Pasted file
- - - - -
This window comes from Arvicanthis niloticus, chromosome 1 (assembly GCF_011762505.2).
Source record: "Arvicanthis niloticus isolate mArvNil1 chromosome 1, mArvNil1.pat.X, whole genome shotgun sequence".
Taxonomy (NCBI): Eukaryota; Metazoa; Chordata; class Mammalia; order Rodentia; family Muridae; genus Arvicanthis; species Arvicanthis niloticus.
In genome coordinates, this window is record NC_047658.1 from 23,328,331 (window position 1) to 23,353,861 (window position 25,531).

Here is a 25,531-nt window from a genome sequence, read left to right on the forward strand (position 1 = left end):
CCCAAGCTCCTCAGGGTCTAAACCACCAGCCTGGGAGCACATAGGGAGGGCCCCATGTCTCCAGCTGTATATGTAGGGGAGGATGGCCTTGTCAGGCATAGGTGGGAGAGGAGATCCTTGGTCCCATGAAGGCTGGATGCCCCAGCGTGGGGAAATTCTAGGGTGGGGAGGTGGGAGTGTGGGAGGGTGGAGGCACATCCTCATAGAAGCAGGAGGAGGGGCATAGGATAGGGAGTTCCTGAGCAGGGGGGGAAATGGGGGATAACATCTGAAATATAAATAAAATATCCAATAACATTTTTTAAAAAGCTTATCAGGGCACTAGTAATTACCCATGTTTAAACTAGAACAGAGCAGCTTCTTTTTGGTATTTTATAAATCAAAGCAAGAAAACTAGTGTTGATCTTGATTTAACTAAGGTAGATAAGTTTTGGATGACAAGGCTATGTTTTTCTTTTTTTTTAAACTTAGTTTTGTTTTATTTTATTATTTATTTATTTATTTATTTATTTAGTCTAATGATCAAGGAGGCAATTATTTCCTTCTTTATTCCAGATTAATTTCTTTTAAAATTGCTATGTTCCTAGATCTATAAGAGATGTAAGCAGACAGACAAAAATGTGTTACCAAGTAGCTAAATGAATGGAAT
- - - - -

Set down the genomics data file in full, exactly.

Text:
This window comes from Arvicanthis niloticus, chromosome 1 (assembly GCF_011762505.2).
Source record: "Arvicanthis niloticus isolate mArvNil1 chromosome 1, mArvNil1.pat.X, whole genome shotgun sequence".
Taxonomy (NCBI): Eukaryota; Metazoa; Chordata; class Mammalia; order Rodentia; family Muridae; genus Arvicanthis; species Arvicanthis niloticus.
In genome coordinates, this window is record NC_047658.1 from 23,328,331 (window position 1) to 23,353,861 (window position 25,531).

Here is a 25,531-nt window from a genome sequence, read left to right on the forward strand (position 1 = left end):
CCCAAGCTCCTCAGGGTCTAAACCACCAGCCTGGGAGCACATAGGGAGGGCCCCATGTCTCCAGCTGTATATGTAGGGGAGGATGGCCTTGTCAGGCATAGGTGGGAGAGGAGATCCTTGGTCCCATGAAGGCTGGATGCCCCAGCGTGGGGAAATTCTAGGGTGGGGAGGTGGGAGTGTGGGAGGGTGGAGGCACATCCTCATAGAAGCAGGAGGAGGGGCATAGGATAGGGAGTTCCTGAGCAGGGGGGGAAATGGGGGATAACATCTGAAATATAAATAAAATATCCAATAACATTTTTTAAAAAGCTTATCAGGGCACTAGTAATTACCCATGTTTAAACTAGAACAGAGCAGCTTCTTTTTGGTATTTTATAAATCAAAGCAAGAAAACTAGTGTTGATCTTGATTTAACTAAGGTAGATAAGTTTTGGATGACAAGGCTATGTTTTTCTTTTTTTTTAAACTTAGTTTTGTTTTATTTTATTATTTATTTATTTATTTATTTATTTAGTCTAATGATCAAGGAGGCAATTATTTCCTTCTTTATTCCAGATTAATTTCTTTTAAAATTGCTATGTTCCTAGATCTATAAGAGATGTAAGCAGACAGACAAAAATGTGTTACCAAGTAGCTAAATGAATGGAAT